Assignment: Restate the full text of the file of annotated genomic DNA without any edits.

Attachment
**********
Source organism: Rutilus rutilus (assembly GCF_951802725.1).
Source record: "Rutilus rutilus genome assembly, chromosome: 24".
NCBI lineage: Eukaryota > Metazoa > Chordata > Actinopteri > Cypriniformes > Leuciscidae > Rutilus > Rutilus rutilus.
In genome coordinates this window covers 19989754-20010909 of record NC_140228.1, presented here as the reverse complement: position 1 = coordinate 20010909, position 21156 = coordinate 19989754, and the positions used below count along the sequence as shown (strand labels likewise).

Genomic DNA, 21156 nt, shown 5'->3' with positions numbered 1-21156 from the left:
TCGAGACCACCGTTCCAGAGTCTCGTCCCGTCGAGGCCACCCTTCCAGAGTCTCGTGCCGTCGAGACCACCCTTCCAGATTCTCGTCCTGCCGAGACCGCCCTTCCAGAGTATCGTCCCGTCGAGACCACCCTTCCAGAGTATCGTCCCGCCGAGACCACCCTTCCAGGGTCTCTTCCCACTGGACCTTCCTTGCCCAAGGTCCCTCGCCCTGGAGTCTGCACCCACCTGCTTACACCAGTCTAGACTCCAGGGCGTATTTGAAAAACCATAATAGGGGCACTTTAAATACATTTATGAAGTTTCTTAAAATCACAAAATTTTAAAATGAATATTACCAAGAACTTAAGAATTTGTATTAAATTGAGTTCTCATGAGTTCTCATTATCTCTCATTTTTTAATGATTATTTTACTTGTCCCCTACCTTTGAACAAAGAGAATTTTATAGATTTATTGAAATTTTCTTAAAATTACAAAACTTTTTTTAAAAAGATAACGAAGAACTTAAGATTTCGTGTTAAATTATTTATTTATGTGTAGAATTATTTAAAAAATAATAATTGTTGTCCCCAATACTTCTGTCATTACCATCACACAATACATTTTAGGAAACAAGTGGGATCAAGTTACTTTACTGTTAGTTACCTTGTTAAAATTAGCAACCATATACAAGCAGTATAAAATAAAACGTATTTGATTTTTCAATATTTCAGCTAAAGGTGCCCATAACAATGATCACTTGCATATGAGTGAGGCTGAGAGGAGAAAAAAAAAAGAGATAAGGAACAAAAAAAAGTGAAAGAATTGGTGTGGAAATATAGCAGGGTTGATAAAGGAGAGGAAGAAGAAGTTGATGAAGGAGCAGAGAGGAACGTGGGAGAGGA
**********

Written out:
Source organism: Rutilus rutilus (assembly GCF_951802725.1).
Source record: "Rutilus rutilus genome assembly, chromosome: 24".
NCBI lineage: Eukaryota > Metazoa > Chordata > Actinopteri > Cypriniformes > Leuciscidae > Rutilus > Rutilus rutilus.
In genome coordinates this window covers 19989754-20010909 of record NC_140228.1, presented here as the reverse complement: position 1 = coordinate 20010909, position 21156 = coordinate 19989754, and the positions used below count along the sequence as shown (strand labels likewise).

Genomic DNA, 21156 nt, shown 5'->3' with positions numbered 1-21156 from the left:
TCGAGACCACCGTTCCAGAGTCTCGTCCCGTCGAGGCCACCCTTCCAGAGTCTCGTGCCGTCGAGACCACCCTTCCAGATTCTCGTCCTGCCGAGACCGCCCTTCCAGAGTATCGTCCCGTCGAGACCACCCTTCCAGAGTATCGTCCCGCCGAGACCACCCTTCCAGGGTCTCTTCCCACTGGACCTTCCTTGCCCAAGGTCCCTCGCCCTGGAGTCTGCACCCACCTGCTTACACCAGTCTAGACTCCAGGGCGTATTTGAAAAACCATAATAGGGGCACTTTAAATACATTTATGAAGTTTCTTAAAATCACAAAATTTTAAAATGAATATTACCAAGAACTTAAGAATTTGTATTAAATTGAGTTCTCATGAGTTCTCATTATCTCTCATTTTTTAATGATTATTTTACTTGTCCCCTACCTTTGAACAAAGAGAATTTTATAGATTTATTGAAATTTTCTTAAAATTACAAAACTTTTTTTAAAAAGATAACGAAGAACTTAAGATTTCGTGTTAAATTATTTATTTATGTGTAGAATTATTTAAAAAATAATAATTGTTGTCCCCAATACTTCTGTCATTACCATCACACAATACATTTTAGGAAACAAGTGGGATCAAGTTACTTTACTGTTAGTTACCTTGTTAAAATTAGCAACCATATACAAGCAGTATAAAATAAAACGTATTTGATTTTTCAATATTTCAGCTAAAGGTGCCCATAACAATGATCACTTGCATATGAGTGAGGCTGAGAGGAGAAAAAAAAAAGAGATAAGGAACAAAAAAAAGTGAAAGAATTGGTGTGGAAATATAGCAGGGTTGATAAAGGAGAGGAAGAAGAAGTTGATGAAGGAGCAGAGAGGAACGTGGGAGAGGA